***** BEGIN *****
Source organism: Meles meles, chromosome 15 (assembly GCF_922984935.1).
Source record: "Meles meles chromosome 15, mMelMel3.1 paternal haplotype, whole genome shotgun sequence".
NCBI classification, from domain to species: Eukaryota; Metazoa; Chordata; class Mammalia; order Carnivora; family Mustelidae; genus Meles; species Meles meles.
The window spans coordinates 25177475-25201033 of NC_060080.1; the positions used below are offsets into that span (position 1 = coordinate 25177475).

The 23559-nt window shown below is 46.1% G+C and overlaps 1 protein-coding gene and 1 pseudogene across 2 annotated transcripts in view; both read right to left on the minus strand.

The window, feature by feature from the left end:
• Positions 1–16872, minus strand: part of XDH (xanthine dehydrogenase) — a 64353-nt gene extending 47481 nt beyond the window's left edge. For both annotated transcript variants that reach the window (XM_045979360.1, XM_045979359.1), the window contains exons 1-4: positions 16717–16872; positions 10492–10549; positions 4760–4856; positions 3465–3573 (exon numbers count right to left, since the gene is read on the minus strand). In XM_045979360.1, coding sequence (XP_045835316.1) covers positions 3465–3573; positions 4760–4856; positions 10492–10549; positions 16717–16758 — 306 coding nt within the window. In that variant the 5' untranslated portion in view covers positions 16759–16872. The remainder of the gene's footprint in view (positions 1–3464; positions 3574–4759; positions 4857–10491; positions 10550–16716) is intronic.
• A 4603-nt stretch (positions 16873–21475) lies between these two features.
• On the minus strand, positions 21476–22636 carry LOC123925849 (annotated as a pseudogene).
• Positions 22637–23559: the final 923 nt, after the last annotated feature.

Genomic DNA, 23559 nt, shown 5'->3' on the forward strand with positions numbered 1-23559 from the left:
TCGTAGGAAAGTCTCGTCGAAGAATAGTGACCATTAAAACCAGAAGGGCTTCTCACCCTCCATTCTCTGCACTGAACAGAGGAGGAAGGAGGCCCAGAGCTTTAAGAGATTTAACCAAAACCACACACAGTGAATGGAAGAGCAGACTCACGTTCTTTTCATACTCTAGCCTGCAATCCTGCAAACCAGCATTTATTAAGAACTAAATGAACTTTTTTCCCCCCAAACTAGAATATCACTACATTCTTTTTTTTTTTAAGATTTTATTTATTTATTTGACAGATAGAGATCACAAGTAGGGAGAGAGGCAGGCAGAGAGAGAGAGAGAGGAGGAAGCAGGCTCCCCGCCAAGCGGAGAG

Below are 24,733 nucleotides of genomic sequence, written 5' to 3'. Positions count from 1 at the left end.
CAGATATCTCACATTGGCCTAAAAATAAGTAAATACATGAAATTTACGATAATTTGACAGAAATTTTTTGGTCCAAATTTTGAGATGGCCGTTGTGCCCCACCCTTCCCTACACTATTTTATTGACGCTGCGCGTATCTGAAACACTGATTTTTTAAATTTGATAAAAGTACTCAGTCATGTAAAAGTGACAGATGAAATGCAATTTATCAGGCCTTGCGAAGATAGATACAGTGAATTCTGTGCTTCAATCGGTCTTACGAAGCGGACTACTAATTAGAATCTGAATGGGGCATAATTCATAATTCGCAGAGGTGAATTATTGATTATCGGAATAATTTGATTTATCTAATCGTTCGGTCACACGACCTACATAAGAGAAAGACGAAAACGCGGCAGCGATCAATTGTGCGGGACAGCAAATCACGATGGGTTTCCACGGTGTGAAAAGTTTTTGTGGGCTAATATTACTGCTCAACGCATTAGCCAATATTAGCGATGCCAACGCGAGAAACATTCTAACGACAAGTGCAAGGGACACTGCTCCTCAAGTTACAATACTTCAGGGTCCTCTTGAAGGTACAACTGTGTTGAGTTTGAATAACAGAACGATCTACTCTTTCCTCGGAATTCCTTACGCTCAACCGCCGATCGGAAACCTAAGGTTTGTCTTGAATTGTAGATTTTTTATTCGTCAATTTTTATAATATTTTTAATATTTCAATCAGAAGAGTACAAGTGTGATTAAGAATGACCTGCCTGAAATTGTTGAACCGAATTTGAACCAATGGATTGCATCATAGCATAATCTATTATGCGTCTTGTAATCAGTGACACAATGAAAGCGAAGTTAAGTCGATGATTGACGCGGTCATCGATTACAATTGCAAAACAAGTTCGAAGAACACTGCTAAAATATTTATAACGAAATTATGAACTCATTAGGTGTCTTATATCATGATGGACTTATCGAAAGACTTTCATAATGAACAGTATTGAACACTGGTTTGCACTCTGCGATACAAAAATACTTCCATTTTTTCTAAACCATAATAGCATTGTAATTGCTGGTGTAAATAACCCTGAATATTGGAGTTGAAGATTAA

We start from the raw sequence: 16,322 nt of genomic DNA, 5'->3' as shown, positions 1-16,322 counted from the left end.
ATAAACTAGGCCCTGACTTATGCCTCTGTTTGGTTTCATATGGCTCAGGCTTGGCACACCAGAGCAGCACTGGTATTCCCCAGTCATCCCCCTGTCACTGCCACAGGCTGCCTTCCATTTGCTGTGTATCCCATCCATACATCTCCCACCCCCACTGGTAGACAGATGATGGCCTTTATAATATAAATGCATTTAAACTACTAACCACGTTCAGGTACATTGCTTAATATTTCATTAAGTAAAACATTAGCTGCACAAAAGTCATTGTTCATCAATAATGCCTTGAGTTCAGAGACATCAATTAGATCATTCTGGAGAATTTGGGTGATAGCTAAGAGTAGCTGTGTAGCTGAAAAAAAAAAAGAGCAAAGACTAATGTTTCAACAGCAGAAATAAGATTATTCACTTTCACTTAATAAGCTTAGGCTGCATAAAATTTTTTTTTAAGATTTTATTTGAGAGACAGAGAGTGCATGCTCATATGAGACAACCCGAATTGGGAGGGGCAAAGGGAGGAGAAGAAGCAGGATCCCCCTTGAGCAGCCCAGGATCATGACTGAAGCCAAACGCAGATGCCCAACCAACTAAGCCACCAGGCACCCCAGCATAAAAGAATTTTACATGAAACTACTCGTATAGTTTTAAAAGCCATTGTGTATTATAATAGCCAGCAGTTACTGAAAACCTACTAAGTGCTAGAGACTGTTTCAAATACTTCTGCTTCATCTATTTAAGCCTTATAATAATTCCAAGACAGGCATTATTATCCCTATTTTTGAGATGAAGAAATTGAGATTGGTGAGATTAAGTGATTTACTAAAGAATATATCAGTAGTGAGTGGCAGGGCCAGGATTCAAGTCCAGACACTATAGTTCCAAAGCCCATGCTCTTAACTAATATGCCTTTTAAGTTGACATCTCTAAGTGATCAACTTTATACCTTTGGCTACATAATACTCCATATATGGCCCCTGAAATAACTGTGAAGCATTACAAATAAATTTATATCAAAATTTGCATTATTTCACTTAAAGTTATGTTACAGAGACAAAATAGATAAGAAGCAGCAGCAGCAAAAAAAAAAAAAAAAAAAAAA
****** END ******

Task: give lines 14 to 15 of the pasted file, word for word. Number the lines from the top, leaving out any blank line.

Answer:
CAGATATCTCACATTGGCCTAAAAATAAGTAAATACATGAAATTTACGATAATTTGACAGAAATTTTTTGGTCCAAATTTTGAGATGGCCGTTGTGCCCCACCCTTCCCTACACTATTTTATTGACGCTGCGCGTATCTGAAACACTGATTTTTTAAATTTGATAAAAGTACTCAGTCATGTAAAAGTGACAGATGAAATGCAATTTATCAGGCCTTGCGAAGATAGATACAGTGAATTCTGTGCTTCAATCGGTCTTACGAAGCGGACTACTAATTAGAATCTGAATGGGGCATAATTCATAATTCGCAGAGGTGAATTATTGATTATCGGAATAATTTGATTTATCTAATCGTTCGGTCACACGACCTACATAAGAGAAAGACGAAAACGCGGCAGCGATCAATTGTGCGGGACAGCAAATCACGATGGGTTTCCACGGTGTGAAAAGTTTTTGTGGGCTAATATTACTGCTCAACGCATTAGCCAATATTAGCGATGCCAACGCGAGAAACATTCTAACGACAAGTGCAAGGGACACTGCTCCTCAAGTTACAATACTTCAGGGTCCTCTTGAAGGTACAACTGTGTTGAGTTTGAATAACAGAACGATCTACTCTTTCCTCGGAATTCCTTACGCTCAACCGCCGATCGGAAACCTAAGGTTTGTCTTGAATTGTAGATTTTTTATTCGTCAATTTTTATAATATTTTTAATATTTCAATCAGAAGAGTACAAGTGTGATTAAGAATGACCTGCCTGAAATTGTTGAACCGAATTTGAACCAATGGATTGCATCATAGCATAATCTATTATGCGTCTTGTAATCAGTGACACAATGAAAGCGAAGTTAAGTCGATGATTGACGCGGTCATCGATTACAATTGCAAAACAAGTTCGAAGAACACTGCTAAAATATTTATAACGAAATTATGAACTCATTAGGTGTCTTATATCATGATGGACTTATCGAAAGACTTTCATAATGAACAGTATTGAACACTGGTTTGCACTCTGCGATACAAAAATACTTCCATTTTTTCTAAACCATAATAGCATTGTAATTGCTGGTGTAAATAACCCTGAATATTGGAGTTGAAGATTAA

We start from the raw sequence: 16,322 nt of genomic DNA, 5'->3' as shown, positions 1-16,322 counted from the left end.